Environment Agency Launches Economic Crime Unit

The UK government has introduced a new unit within the Environment Agency to tackle money laundering and other criminal activity in the country’s waste sector.

The Economic Crime Unit will be tasked with investigating money laundering offences and other financial crimes in a bid to drive out criminals operating in the industry.

Waste crime is thought to cost the UK economy around £1 billion annually and has been described as a “blight” on the community.

Alan Lovell, Chair of the Environment Agency, said: “Waste crime is a blight on communities and our environment. By undermining legitimate business investment, it costs our economy an estimated £1 billion every year – money being taken away from other essential services to deal with the damage caused by waste criminals.

“The Environment Agency is committed to taking tough action and the launch of our dedicated Economic Crime Unit shows we will not tolerate organised criminals moving into the waste sector and using it to facilitate other crimes.”

The Economic Crime Unit will comprise two teams, the Money Laundering Investigations team and the Asset Denial team, which will comprise highly skilled staff including Accredited Financial Investigators, Accredited Financial Intelligence Officers and a Financial Crime Analyst.

The Money Laundering Investigations Team will enable the Environment Agency to conduct dedicated money laundering investigations targeting environmental offences. A conviction for money laundering offences can result in 14 years in prison.

The Asset Denial team will focus on account freezing orders, cash seizures, pre-charge restraints and confiscations.

Environment Minister Robbie Moore said: “We are all victims of waste crime – criminals leave a trail of both environmental damage and ill-gotten gains, while gangsters’ misdeeds can even include drugs, trafficking and firearms.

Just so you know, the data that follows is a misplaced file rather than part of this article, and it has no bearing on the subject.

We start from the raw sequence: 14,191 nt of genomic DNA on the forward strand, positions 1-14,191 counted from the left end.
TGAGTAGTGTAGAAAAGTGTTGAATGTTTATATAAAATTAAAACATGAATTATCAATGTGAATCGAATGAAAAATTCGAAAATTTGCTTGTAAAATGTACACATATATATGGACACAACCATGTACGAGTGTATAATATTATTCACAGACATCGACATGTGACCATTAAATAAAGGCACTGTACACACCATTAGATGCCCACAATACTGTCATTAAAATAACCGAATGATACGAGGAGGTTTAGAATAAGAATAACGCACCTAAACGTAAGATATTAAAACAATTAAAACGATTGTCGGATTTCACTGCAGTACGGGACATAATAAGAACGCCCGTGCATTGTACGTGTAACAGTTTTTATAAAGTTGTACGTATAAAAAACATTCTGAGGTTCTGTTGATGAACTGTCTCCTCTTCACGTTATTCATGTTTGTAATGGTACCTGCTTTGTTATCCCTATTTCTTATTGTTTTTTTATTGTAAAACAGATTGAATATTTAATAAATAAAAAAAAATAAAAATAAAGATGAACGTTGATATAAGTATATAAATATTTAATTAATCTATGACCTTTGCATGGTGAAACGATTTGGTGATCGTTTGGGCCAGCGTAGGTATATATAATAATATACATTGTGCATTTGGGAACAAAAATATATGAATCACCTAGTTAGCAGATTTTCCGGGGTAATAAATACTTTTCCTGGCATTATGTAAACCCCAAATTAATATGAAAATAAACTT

“The establishment of the Economic Crime Unit provides another powerful tool in our fight against waste criminals who undermine legitimate business and blight communities.

“We are going further to remould the waste industry and combat cowboy operators, including by introducing mandatory digital waste tracking and reforming the waste-carriers regime, meaning those transporting or making decisions about waste must demonstrate they are competent to do so.”

Executive Director of the Environmental Services Association (ESA), Jacob Hayler, said: “From fly-tipping to landfill tax evasion, waste crime is fundamentally a financial crime predicated on avoiding the cost of proper waste treatment in pursuit of maximum profit – leaving society and the natural environment to foot the bill while undermining legitimate business.

“For too long, criminals operating in our sector have viewed enforcement and criminal penalties as an acceptable cost of business, so the ESA and its members very much welcome the Environment Agency’s new financial investigatory efforts, alongside tougher asset-denial measures to demonstrate that crime in our sector doesn’t pay.”

The establishment of the Economic Crime Unit is the latest in a series of attempts by the Environment Agency to clamp down on illicit activity in the waste sector. It comes on the back of a national survey which found 18% of all waste in England was perceived to be illegally managed.

Last September, a director and his waste company were ordered to pay nearly £110,000 following a case brought by the Environment Agency for illegal waste activities in Worcestershire.

Following an Environment Agency prosecution, quarry operators near Stevenage were given prison sentences in November 2023 after storing and burying enough illegal waste to fill the Royal Albert Hall nearly three times over.

In January, a man was jailed for persistently importing and burning waste on a large scale at two sites in Essex and was ordered to pay costs of £85,000.

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